If you're starting with a Live arrangement rather than just stems, you may also have track automation to deal with. (Clip envelopes will be included in the consolidated clips.) For plug-in track automation, one option is to freeze and flatten the track, which will print the automation on to the resulting audio clips. You usually won't want to lock in mixer automation of volume and pan in Session view clips. However, when you do want to, you can substitute automation of a Utility plug-in's Gain and Panorama settings. Note that Utility's Gain range doesn't match the track volume range, so you'll need to edit it by hand if you copy and paste. Alternatively, you can render the track, which will print all mixer automation in the rendered clip as shown in screen 2.

As a last step, I usually delete the clips in Arrangement view along with all automation and any Time Signature markers. This lets me create a new arrangement or performance from scratch, adding tracks and effects as well as creating new Scenes and clips.

Timeline Conflicts

3: Here, four bass clips have been harmonised using three different Vielklang setups. The Vielklang two-voice harmonisation is shown at the bottom left. After Consolidating, the relevant clips were moved to a single Session view audio track (right) for triggering independent of the timeline.3: Here, four bass clips have been harmonised using three different Vielklang setups. The Vielklang two-voice harmonisation is shown at the bottom left. After Consolidating, the relevant clips were moved to a single Session view audio track (right) for triggering independent of the timeline.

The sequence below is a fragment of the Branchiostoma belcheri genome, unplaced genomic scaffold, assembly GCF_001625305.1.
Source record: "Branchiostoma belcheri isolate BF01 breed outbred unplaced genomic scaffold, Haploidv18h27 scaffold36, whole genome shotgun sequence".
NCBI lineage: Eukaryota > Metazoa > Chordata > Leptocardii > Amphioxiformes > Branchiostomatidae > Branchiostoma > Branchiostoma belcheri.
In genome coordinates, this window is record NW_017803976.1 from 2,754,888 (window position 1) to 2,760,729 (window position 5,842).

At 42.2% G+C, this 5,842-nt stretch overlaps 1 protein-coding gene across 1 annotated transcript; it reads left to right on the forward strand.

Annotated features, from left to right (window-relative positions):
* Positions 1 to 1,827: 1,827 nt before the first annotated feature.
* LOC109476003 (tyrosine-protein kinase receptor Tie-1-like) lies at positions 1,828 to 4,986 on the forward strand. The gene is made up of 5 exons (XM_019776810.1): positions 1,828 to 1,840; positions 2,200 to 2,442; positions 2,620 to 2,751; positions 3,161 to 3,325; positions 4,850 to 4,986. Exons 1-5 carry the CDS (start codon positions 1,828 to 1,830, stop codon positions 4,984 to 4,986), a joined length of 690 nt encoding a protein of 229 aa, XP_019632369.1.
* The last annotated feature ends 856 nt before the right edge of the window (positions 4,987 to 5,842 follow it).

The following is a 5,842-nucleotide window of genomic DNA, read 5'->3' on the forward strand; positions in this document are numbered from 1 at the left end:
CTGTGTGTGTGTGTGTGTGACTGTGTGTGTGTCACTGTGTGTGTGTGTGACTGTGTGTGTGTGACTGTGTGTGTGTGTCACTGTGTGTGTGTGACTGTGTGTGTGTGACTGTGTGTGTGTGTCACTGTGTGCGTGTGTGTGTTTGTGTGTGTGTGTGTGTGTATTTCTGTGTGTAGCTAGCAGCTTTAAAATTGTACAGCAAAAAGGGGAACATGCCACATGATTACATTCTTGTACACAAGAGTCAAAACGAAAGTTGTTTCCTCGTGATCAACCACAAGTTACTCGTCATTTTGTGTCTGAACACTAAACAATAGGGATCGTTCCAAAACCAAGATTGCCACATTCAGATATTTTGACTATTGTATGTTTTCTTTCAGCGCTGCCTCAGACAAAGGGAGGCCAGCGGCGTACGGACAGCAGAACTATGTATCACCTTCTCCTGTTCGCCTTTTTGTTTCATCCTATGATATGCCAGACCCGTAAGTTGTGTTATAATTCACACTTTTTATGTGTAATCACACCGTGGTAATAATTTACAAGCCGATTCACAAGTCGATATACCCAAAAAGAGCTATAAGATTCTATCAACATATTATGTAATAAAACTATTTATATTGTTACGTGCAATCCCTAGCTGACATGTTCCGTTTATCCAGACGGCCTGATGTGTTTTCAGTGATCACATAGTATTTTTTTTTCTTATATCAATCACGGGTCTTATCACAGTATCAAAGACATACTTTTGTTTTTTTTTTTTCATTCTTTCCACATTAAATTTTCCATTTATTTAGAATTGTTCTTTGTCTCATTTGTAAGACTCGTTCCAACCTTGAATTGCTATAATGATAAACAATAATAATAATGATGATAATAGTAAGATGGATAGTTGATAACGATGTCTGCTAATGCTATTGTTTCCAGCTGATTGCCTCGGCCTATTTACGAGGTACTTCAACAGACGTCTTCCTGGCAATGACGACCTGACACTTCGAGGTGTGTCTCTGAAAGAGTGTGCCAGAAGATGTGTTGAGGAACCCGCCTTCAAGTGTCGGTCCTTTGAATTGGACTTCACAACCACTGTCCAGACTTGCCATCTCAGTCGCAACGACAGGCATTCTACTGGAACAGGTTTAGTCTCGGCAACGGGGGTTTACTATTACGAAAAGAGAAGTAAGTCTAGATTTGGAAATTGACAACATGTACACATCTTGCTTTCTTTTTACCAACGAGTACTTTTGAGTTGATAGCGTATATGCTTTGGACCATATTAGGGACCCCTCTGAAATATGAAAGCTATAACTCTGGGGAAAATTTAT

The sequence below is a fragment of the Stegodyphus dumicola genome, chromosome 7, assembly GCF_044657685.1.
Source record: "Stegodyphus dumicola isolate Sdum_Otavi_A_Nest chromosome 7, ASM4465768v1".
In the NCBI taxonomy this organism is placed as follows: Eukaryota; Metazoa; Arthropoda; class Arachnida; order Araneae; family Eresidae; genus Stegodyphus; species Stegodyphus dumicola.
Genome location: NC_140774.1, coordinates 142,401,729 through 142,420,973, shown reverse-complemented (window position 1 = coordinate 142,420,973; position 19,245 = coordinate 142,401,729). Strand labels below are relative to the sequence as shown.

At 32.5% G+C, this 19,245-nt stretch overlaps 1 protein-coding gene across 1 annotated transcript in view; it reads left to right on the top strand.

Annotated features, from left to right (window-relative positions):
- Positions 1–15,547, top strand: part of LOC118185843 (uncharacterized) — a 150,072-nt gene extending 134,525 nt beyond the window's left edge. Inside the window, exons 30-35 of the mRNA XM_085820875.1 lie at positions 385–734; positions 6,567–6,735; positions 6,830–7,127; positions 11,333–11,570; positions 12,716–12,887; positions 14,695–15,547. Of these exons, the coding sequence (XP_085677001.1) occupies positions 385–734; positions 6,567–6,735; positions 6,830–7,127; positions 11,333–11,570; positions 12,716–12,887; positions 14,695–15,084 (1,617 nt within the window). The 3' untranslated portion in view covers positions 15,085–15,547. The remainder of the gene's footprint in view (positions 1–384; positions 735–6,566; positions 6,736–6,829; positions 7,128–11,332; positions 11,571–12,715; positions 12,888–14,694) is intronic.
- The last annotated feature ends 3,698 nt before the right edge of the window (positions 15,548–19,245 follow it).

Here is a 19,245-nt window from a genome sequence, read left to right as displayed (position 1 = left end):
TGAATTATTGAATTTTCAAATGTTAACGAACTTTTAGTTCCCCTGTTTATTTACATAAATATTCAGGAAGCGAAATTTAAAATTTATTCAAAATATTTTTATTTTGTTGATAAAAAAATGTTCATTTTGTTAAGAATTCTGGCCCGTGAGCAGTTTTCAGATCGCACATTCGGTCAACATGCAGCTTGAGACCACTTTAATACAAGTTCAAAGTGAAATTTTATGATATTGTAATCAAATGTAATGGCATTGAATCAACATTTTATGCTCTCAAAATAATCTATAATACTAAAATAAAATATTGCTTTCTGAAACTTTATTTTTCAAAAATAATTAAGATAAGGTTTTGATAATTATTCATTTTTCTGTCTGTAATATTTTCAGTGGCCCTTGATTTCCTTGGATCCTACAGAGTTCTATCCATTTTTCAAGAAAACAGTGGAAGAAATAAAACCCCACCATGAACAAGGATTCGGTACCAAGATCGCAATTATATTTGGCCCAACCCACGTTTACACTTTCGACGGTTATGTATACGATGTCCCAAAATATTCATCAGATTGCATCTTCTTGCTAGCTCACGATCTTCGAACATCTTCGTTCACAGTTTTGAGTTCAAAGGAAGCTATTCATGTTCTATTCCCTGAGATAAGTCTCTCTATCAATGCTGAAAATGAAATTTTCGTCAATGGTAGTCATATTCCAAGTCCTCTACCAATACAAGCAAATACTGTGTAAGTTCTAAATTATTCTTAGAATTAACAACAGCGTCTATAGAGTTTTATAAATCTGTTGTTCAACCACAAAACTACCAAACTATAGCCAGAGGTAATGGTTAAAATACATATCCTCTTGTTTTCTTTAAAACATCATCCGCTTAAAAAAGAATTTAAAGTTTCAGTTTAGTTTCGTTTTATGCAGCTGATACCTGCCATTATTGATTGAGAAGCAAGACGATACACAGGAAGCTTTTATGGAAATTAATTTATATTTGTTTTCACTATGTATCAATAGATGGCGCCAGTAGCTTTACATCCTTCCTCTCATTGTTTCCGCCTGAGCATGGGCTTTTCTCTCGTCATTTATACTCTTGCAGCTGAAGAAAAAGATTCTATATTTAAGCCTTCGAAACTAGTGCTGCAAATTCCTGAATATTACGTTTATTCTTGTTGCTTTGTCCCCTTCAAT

Because Session view triggering is not timeline-based, working with plug-ins or Rewired applications that have their own timelines is not particularly convenient. A more viable alternative is to set up and record the application's or plug-in's output on Arrangement view tracks and then slice it into clips for use in Session view. You might want to do this, for example, in order to capture automation in Propellerhead Reason, to sync to Native Instruments Maschine's Scene sequencer, or to free harmonised clips from the timeline in harmonising applications like Zplane Vielklang. For details on using Reason and Maschine with Live, check out the March and October 2012 Live Tech columns. I'll use Vielklang in this example.

Vielklang installs as a MIDI instrument and buffers audio along its own timeline, which can be independent or sync'ed to Live's. It creates up to three harmony parts based on your specifications, and plays back the original and harmony parts sync'ed to Live's timeline. The easiest way to create a number of harmonised clips for triggering from Session view Clip Slots is to create an empty MIDI clip on the Vielklang track that spans the whole time range used in Vielklang (select the time range and type Shift+Command+M or Shift+Ctrl+M), then freeze the Vielklang track. The empty MIDI clip is necessary for freezing to work. You can do this as many times as you like with different harmony settings by dragging each frozen clip to a new audio track and then unfreezing the Vielklang track and creating a new empty MIDI clip on it. When you're done, Consolidate the relevant parts of the frozen audio tracks as previously described and move the resulting clips to Clip Slots on the same audio track in Session view (see screen 3).    .